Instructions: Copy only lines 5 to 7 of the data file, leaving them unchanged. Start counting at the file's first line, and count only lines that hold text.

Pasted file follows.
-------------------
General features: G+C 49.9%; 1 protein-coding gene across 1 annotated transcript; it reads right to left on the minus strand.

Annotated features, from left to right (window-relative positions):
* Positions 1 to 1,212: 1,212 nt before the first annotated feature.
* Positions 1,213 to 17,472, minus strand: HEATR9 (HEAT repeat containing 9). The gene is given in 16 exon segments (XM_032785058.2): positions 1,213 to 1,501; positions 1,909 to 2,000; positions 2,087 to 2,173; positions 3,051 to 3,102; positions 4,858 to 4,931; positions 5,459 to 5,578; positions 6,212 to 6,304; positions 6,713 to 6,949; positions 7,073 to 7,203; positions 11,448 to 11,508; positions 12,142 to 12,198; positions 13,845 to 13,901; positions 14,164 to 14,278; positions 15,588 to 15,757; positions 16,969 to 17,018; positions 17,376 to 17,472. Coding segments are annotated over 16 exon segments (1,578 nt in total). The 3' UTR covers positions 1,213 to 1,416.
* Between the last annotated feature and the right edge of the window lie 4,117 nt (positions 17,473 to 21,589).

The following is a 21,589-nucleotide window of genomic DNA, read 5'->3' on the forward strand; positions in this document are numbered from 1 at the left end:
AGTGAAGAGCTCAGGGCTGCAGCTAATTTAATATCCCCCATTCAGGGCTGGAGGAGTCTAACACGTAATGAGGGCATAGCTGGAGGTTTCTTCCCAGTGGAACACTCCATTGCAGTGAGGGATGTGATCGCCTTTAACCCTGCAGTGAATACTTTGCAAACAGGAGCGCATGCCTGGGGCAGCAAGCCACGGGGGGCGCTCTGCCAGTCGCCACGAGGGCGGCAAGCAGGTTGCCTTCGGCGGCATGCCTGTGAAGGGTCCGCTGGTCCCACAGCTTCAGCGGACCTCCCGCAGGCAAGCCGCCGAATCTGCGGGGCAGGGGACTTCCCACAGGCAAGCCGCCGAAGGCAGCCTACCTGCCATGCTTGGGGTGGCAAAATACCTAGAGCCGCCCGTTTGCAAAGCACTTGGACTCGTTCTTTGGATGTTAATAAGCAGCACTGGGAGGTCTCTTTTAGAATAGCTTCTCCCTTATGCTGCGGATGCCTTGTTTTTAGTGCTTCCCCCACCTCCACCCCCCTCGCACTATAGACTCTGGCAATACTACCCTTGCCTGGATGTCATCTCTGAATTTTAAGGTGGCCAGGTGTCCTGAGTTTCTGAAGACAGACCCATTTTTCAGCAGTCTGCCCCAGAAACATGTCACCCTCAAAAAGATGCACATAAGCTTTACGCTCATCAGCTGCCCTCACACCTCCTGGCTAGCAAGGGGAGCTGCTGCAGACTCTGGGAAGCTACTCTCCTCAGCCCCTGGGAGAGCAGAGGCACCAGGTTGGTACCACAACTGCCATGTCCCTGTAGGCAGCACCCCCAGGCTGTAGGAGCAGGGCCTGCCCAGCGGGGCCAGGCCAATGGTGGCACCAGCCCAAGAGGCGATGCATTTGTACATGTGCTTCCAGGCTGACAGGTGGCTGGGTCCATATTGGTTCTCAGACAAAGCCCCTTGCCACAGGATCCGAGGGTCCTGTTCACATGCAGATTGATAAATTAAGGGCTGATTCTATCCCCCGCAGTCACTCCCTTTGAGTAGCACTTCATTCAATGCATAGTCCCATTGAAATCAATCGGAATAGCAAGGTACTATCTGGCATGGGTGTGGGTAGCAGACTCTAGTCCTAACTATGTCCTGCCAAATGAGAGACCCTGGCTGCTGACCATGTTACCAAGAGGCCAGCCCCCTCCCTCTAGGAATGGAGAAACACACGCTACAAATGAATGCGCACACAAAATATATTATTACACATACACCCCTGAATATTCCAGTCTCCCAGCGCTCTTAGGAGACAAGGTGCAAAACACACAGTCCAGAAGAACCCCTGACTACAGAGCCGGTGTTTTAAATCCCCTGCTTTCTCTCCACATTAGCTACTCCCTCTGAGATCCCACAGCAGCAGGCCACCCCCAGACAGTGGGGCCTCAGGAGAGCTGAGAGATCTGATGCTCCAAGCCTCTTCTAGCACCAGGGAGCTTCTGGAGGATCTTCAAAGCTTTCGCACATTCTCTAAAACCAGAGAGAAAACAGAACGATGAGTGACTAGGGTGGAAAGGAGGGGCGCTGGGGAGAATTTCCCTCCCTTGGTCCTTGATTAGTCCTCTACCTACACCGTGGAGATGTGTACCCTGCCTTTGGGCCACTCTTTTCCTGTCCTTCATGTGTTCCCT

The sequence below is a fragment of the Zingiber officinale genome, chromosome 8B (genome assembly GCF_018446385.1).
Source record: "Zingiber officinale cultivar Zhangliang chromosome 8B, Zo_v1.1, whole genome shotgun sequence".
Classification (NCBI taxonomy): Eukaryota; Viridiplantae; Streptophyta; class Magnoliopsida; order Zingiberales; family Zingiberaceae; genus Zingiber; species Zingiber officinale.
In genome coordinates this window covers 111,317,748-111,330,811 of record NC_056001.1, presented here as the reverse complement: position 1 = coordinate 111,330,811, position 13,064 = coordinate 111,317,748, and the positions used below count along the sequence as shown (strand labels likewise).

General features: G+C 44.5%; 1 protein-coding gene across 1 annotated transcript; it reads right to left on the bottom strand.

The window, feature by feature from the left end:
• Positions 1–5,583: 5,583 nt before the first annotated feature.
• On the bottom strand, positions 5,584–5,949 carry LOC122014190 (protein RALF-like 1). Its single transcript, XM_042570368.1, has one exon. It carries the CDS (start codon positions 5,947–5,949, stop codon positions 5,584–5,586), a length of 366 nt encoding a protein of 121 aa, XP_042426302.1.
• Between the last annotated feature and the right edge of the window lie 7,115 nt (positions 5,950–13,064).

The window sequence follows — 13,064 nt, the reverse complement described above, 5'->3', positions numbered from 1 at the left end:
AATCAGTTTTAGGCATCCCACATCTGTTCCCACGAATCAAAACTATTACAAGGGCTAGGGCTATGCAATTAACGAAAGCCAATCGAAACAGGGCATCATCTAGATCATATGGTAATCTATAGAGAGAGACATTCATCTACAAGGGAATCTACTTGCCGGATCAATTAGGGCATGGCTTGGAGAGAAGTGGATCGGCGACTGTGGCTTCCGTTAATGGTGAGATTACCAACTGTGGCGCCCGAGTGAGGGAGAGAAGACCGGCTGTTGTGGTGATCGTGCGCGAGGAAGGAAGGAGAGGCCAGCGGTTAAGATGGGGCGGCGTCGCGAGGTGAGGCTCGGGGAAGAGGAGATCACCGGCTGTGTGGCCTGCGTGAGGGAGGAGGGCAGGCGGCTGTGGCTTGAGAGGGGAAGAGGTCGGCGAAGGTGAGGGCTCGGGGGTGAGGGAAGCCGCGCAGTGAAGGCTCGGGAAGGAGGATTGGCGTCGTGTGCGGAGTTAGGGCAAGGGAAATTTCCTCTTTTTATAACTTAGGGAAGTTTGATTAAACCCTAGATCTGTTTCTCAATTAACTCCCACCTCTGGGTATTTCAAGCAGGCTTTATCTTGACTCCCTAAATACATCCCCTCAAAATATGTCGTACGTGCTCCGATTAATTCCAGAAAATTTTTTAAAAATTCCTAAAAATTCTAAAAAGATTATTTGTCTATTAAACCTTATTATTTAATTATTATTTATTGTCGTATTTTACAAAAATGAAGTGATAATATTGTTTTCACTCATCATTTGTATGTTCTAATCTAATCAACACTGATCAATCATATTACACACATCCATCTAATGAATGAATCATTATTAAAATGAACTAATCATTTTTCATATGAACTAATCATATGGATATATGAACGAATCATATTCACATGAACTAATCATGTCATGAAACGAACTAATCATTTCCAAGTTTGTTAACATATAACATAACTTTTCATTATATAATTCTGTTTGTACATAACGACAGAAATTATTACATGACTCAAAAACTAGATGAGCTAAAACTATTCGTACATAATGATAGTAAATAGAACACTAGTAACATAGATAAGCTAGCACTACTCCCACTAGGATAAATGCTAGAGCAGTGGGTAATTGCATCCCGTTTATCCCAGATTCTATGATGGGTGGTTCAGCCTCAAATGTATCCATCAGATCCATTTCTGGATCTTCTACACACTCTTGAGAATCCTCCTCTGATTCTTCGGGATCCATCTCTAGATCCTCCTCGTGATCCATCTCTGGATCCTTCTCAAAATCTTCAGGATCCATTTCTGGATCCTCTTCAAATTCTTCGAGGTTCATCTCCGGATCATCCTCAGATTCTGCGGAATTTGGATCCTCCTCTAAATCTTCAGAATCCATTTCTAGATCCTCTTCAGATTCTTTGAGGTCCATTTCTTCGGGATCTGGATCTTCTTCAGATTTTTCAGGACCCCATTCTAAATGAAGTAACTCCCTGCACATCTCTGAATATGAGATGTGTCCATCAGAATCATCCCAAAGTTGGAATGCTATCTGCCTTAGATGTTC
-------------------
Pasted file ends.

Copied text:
* Between the last annotated feature and the right edge of the window lie 4,117 nt (positions 17,473 to 21,589).

The following is a 21,589-nucleotide window of genomic DNA, read 5'->3' on the forward strand; positions in this document are numbered from 1 at the left end:
AGTGAAGAGCTCAGGGCTGCAGCTAATTTAATATCCCCCATTCAGGGCTGGAGGAGTCTAACACGTAATGAGGGCATAGCTGGAGGTTTCTTCCCAGTGGAACACTCCATTGCAGTGAGGGATGTGATCGCCTTTAACCCTGCAGTGAATACTTTGCAAACAGGAGCGCATGCCTGGGGCAGCAAGCCACGGGGGGCGCTCTGCCAGTCGCCACGAGGGCGGCAAGCAGGTTGCCTTCGGCGGCATGCCTGTGAAGGGTCCGCTGGTCCCACAGCTTCAGCGGACCTCCCGCAGGCAAGCCGCCGAATCTGCGGGGCAGGGGACTTCCCACAGGCAAGCCGCCGAAGGCAGCCTACCTGCCATGCTTGGGGTGGCAAAATACCTAGAGCCGCCCGTTTGCAAAGCACTTGGACTCGTTCTTTGGATGTTAATAAGCAGCACTGGGAGGTCTCTTTTAGAATAGCTTCTCCCTTATGCTGCGGATGCCTTGTTTTTAGTGCTTCCCCCACCTCCACCCCCCTCGCACTATAGACTCTGGCAATACTACCCTTGCCTGGATGTCATCTCTGAATTTTAAGGTGGCCAGGTGTCCTGAGTTTCTGAAGACAGACCCATTTTTCAGCAGTCTGCCCCAGAAACATGTCACCCTCAAAAAGATGCACATAAGCTTTACGCTCATCAGCTGCCCTCACACCTCCTGGCTAGCAAGGGGAGCTGCTGCAGACTCTGGGAAGCTACTCTCCTCAGCCCCTGGGAGAGCAGAGGCACCAGGTTGGTACCACAACTGCCATGTCCCTGTAGGCAGCACCCCCAGGCTGTAGGAGCAGGGCCTGCCCAGCGGGGCCAGGCCAATGGTGGCACCAGCCCAAGAGGCGATGCATTTGTACATGTGCTTCCAGGCTGACAGGTGGCTGGGTCCATATTGGTTCTCAGACAAAGCCCCTTGCCACAGGATCCGAGGGTCCTGTTCACATGCAGATTGATAAATTAAGGGCTGATTCTATCCCCCGCAGTCACTCCCTTTGAGTAGCACTTCATTCAATGCATAGTCCCATTGAAATCAATCGGAATAGCAAGGTACTATCTGGCATGGGTGTGGGTAGCAGACTCTAGTCCTAACTATGTCCTGCCAAATGAGAGACCCTGGCTGCTGACCATGTTACCAAGAGGCCAGCCCCCTCCCTCTAGGAATGGAGAAACACACGCTACAAATGAATGCGCACACAAAATATATTATTACACATACACCCCTGAATATTCCAGTCTCCCAGCGCTCTTAGGAGACAAGGTGCAAAACACACAGTCCAGAAGAACCCCTGACTACAGAGCCGGTGTTTTAAATCCCCTGCTTTCTCTCCACATTAGCTACTCCCTCTGAGATCCCACAGCAGCAGGCCACCCCCAGACAGTGGGGCCTCAGGAGAGCTGAGAGATCTGATGCTCCAAGCCTCTTCTAGCACCAGGGAGCTTCTGGAGGATCTTCAAAGCTTTCGCACATTCTCTAAAACCAGAGAGAAAACAGAACGATGAGTGACTAGGGTGGAAAGGAGGGGCGCTGGGGAGAATTTCCCTCCCTTGGTCCTTGATTAGTCCTCTACCTACACCGTGGAGATGTGTACCCTGCCTTTGGGCCACTCTTTTCCTGTCCTTCATGTGTTCCCT